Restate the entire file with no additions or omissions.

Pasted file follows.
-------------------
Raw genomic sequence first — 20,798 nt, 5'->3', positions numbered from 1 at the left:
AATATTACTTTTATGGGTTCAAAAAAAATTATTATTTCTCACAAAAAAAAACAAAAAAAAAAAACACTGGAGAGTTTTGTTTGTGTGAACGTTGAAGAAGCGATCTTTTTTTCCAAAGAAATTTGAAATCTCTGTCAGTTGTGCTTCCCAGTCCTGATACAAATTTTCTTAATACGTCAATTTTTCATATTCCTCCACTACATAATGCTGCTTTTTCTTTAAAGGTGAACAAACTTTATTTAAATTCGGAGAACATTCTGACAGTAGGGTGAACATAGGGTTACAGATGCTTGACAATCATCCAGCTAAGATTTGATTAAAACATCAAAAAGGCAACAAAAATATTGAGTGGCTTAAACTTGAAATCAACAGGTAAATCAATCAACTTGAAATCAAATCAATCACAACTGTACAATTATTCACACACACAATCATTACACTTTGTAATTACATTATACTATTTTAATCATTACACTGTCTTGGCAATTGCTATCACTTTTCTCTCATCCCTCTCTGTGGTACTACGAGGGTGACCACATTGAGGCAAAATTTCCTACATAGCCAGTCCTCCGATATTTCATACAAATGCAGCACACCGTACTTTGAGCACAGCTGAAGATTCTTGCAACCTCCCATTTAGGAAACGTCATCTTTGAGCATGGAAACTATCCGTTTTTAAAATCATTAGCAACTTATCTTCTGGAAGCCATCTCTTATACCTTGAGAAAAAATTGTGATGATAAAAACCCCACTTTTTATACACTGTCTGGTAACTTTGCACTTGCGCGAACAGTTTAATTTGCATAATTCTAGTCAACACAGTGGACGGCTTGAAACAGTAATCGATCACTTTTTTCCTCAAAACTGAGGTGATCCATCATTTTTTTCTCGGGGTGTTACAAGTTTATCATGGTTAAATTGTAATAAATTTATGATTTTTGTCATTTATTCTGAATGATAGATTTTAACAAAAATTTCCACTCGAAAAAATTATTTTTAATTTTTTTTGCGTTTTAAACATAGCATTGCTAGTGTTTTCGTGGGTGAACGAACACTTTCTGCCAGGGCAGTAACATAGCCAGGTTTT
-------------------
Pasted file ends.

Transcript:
Raw genomic sequence first — 20,798 nt, 5'->3', positions numbered from 1 at the left:
AATATTACTTTTATGGGTTCAAAAAAAATTATTATTTCTCACAAAAAAAAACAAAAAAAAAAAACACTGGAGAGTTTTGTTTGTGTGAACGTTGAAGAAGCGATCTTTTTTTCCAAAGAAATTTGAAATCTCTGTCAGTTGTGCTTCCCAGTCCTGATACAAATTTTCTTAATACGTCAATTTTTCATATTCCTCCACTACATAATGCTGCTTTTTCTTTAAAGGTGAACAAACTTTATTTAAATTCGGAGAACATTCTGACAGTAGGGTGAACATAGGGTTACAGATGCTTGACAATCATCCAGCTAAGATTTGATTAAAACATCAAAAAGGCAACAAAAATATTGAGTGGCTTAAACTTGAAATCAACAGGTAAATCAATCAACTTGAAATCAAATCAATCACAACTGTACAATTATTCACACACACAATCATTACACTTTGTAATTACATTATACTATTTTAATCATTACACTGTCTTGGCAATTGCTATCACTTTTCTCTCATCCCTCTCTGTGGTACTACGAGGGTGACCACATTGAGGCAAAATTTCCTACATAGCCAGTCCTCCGATATTTCATACAAATGCAGCACACCGTACTTTGAGCACAGCTGAAGATTCTTGCAACCTCCCATTTAGGAAACGTCATCTTTGAGCATGGAAACTATCCGTTTTTAAAATCATTAGCAACTTATCTTCTGGAAGCCATCTCTTATACCTTGAGAAAAAATTGTGATGATAAAAACCCCACTTTTTATACACTGTCTGGTAACTTTGCACTTGCGCGAACAGTTTAATTTGCATAATTCTAGTCAACACAGTGGACGGCTTGAAACAGTAATCGATCACTTTTTTCCTCAAAACTGAGGTGATCCATCATTTTTTTCTCGGGGTGTTACAAGTTTATCATGGTTAAATTGTAATAAATTTATGATTTTTGTCATTTATTCTGAATGATAGATTTTAACAAAAATTTCCACTCGAAAAAATTATTTTTAATTTTTTTTGCGTTTTAAACATAGCATTGCTAGTGTTTTCGTGGGTGAACGAACACTTTCTGCCAGGGCAGTAACATAGCCAGGTTTT